Reformed and Evangelical across Four Centuries: The Presbyterian Story in America

Written by Nathan P. Feldmeth, S. Donald Fortson III, Garth M. Rosell, and Kenneth J. Stewart Reviewed By Jack C. Whytock

This book starts with a clear thesis in its main title and offers a sustained argument for that thesis, namely that the Presbyterian story in America is one of being both Reformed and evangelical. This story is often fraught with tension, embrace, or reserved distance, yet it is nevertheless a reality. The sub-title should be taken in the plural as this story overall is singular yet contains numerous sub-stories. So many aspects are considered in the main plot line, forming scenes in the narrative, whether it be theological controversies, ethical issues, church polity debates, key personalities, and culture. This is a co-authored work by four Presbyterian academics who come from different Presbyterian denominations in America, yet the work hangs together with a wonderful unity of voice. Feldmeth is ECO, Fortson is EPC, Rosell is PC(USA), and Stewart is PCA. Such cooperation brings historical balance. Some will be curious to know who wrote what section of the book. The authors have decided not to identify who authored what, likely for the very purpose of establishing that unity of voice and affirming this work as truly a team product.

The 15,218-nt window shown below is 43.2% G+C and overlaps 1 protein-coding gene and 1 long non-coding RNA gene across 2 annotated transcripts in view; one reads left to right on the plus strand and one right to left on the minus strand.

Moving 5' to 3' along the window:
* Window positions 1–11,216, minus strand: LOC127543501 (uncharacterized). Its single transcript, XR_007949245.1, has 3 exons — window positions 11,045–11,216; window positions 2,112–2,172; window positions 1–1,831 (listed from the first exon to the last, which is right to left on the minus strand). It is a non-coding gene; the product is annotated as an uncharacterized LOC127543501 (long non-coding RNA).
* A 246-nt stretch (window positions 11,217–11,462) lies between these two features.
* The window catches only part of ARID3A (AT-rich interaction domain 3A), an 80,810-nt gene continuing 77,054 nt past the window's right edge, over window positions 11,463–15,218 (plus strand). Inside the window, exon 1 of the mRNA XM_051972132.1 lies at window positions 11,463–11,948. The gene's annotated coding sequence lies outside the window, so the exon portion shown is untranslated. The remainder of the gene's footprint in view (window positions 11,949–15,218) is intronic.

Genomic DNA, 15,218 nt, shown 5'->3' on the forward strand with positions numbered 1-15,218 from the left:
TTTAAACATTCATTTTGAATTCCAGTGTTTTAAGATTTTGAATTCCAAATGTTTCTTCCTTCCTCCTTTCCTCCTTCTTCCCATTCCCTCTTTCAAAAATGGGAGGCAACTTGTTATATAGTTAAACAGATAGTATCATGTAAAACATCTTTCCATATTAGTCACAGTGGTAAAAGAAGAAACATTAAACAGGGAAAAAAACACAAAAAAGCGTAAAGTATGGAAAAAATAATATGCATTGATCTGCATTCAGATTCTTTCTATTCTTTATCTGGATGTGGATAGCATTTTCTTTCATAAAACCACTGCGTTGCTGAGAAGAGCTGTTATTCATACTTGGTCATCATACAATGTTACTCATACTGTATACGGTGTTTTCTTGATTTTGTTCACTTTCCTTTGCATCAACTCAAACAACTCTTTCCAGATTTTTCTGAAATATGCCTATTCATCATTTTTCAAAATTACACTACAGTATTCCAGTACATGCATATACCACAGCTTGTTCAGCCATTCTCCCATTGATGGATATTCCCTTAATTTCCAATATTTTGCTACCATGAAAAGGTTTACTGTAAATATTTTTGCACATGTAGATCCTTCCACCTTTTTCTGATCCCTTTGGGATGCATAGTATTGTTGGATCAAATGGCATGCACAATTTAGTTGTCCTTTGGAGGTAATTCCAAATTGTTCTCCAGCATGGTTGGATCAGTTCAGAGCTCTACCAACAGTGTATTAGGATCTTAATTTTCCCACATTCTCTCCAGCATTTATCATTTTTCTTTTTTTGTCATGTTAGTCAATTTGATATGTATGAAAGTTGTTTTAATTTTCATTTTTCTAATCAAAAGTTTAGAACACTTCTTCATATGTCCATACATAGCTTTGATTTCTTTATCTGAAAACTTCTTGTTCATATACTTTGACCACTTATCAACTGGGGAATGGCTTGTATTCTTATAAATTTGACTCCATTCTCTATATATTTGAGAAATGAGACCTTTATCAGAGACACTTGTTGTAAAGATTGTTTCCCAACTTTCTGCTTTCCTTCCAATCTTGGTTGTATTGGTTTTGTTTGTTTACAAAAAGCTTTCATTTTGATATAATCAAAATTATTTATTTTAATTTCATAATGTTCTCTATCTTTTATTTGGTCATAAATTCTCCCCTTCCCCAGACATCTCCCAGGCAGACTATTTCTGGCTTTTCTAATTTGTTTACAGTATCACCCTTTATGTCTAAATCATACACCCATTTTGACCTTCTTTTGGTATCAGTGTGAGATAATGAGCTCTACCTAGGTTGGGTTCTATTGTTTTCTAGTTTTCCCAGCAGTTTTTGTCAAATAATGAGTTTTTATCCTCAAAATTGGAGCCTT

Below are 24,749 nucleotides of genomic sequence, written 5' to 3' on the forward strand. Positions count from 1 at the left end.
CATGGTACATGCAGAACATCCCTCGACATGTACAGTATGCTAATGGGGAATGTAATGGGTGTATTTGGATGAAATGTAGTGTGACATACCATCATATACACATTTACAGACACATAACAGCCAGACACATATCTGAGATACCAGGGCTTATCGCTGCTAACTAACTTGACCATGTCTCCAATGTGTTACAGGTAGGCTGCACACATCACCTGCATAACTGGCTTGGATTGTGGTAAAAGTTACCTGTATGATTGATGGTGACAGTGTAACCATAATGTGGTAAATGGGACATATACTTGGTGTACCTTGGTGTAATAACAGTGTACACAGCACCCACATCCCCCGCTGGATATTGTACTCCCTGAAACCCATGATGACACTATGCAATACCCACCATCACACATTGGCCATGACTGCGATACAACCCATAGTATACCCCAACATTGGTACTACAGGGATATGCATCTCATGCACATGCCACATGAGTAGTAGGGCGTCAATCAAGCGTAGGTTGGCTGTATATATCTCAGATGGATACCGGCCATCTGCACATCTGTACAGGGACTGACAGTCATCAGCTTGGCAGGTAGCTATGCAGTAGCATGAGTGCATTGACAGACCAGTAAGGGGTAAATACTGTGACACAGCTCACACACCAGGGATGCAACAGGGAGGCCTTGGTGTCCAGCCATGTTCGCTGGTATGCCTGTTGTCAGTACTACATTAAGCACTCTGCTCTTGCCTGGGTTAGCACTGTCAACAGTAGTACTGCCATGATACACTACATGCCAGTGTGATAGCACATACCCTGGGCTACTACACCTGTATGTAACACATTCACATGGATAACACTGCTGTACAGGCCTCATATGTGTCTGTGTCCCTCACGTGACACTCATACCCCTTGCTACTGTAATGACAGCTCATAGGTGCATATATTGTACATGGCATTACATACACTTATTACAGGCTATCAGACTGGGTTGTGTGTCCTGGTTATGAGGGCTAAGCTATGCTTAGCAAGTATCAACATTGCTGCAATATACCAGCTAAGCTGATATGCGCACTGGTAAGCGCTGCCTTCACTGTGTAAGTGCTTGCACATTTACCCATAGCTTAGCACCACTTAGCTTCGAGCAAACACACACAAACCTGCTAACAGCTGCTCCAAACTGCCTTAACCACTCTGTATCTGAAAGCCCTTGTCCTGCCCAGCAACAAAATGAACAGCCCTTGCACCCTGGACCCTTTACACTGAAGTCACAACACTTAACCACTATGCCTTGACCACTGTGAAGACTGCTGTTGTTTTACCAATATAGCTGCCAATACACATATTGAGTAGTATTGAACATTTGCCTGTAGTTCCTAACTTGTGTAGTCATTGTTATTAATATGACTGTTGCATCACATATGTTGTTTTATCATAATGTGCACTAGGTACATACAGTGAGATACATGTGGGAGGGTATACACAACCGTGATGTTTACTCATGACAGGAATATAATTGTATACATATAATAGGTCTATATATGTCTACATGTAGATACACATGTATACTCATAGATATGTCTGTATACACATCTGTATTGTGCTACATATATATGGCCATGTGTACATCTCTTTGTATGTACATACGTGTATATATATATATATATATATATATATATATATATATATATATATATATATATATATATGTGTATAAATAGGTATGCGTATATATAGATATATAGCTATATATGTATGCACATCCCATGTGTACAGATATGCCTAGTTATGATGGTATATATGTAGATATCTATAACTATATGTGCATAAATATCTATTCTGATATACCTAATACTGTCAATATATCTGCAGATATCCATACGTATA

There are two essential introductory paragraphs in this work. The first is the opening paragraph of George Marsden’s foreword, which sums up so much around four key distinctive strengths of this book: (1) a detailed and trustworthy new historical work; (2) a unique work which gives proper consideration to British backgrounds; (3) a work which sets forth the symbiotic relationships between American Presbyterians and American evangelicals; and (4) a work which takes into account the recent realignments amongst the more evangelically minded Presbyterians (p. ix). In the first paragraph of chapter one, the authors stress “the principle that the heritage of the Reformation came to us by diverse means; some of these were native to the regions from which our forebears came; others crossed national boundaries” (p. 1). Readers would do well to ponder these two paragraphs carefully when taking up this book. Of course, carefully reading the double-authored Fortson and Stewart preface (pp. xvii–xix) will help the journey immensely. They lay out very clearly, and I believe convincingly, the case for this book.

Some readers tempted to skip the first five chapters and begin with America in chapter six should recall Marsden’s commendation in the preface. This is one of the clear strengths of this work: the first five chapters build a case which is summarized in one sentence at the end of chapter five: “all points of view just described here as existing in England and Scotland [that is, inclusive of Ulster] had their counterparts in the American colonies” (p. 80). Now one is ready to proceed into chapter six, “New World Immigration and the First Presbytery,” and the remaining chapters.